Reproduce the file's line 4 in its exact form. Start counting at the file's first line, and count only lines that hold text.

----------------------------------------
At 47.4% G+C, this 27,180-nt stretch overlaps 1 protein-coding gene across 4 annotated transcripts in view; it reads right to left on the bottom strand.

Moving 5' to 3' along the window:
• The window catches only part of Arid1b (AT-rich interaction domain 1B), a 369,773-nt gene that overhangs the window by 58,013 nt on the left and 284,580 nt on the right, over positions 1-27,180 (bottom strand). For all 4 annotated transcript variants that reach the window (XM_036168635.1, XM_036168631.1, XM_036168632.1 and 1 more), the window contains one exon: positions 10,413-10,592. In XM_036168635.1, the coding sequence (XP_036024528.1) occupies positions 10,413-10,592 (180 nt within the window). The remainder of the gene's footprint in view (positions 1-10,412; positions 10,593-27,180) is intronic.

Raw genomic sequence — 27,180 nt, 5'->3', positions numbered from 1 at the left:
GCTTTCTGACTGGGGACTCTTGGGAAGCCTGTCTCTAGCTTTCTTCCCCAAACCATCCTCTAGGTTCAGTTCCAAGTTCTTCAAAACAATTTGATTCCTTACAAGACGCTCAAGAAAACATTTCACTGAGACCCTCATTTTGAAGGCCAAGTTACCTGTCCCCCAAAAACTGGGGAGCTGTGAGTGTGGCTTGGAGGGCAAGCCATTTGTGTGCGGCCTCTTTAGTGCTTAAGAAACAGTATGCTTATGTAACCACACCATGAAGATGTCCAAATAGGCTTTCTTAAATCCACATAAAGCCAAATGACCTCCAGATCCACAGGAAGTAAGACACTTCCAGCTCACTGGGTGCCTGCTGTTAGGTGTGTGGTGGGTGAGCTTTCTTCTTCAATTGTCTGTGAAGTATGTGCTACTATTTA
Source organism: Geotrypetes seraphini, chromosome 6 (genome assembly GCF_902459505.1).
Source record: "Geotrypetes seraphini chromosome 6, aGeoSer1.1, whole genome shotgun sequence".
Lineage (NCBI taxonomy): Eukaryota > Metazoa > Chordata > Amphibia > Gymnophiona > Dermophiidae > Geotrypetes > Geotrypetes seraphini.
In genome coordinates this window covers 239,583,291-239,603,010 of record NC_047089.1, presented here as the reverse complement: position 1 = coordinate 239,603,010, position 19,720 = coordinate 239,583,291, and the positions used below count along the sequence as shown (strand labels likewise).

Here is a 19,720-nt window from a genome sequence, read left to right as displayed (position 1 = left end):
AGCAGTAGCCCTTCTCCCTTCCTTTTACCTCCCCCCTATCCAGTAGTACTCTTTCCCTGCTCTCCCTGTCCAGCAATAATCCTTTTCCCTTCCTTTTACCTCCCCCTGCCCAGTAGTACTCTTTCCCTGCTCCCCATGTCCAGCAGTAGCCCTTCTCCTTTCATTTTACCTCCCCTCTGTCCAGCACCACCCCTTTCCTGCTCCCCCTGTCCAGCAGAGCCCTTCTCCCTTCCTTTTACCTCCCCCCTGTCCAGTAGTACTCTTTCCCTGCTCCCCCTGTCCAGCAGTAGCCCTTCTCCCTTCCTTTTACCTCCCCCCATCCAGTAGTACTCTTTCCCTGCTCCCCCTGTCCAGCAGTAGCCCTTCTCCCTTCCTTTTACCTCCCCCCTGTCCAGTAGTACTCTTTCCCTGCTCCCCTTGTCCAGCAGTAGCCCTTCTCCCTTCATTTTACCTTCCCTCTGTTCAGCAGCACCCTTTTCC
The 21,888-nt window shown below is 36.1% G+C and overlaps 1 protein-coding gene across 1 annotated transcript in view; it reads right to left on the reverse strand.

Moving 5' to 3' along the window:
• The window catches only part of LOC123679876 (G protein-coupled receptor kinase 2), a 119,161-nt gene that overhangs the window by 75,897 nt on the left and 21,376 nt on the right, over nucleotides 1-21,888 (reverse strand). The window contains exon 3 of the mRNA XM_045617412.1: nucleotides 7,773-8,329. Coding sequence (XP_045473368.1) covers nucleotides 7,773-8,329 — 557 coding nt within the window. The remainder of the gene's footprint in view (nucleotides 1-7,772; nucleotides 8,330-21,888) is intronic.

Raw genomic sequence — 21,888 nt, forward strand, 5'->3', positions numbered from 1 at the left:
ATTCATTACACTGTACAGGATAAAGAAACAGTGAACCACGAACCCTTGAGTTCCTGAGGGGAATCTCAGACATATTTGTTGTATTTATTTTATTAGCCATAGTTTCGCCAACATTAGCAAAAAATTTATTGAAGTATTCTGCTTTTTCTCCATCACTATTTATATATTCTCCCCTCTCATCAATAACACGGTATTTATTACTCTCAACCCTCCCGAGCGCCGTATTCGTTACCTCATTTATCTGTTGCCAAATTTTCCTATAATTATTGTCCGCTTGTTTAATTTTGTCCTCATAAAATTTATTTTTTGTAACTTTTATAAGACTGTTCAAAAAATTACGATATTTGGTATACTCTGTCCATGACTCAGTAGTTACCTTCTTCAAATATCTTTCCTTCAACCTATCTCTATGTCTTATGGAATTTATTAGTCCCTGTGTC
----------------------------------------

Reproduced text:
Raw genomic sequence — 27,180 nt, 5'->3', positions numbered from 1 at the left: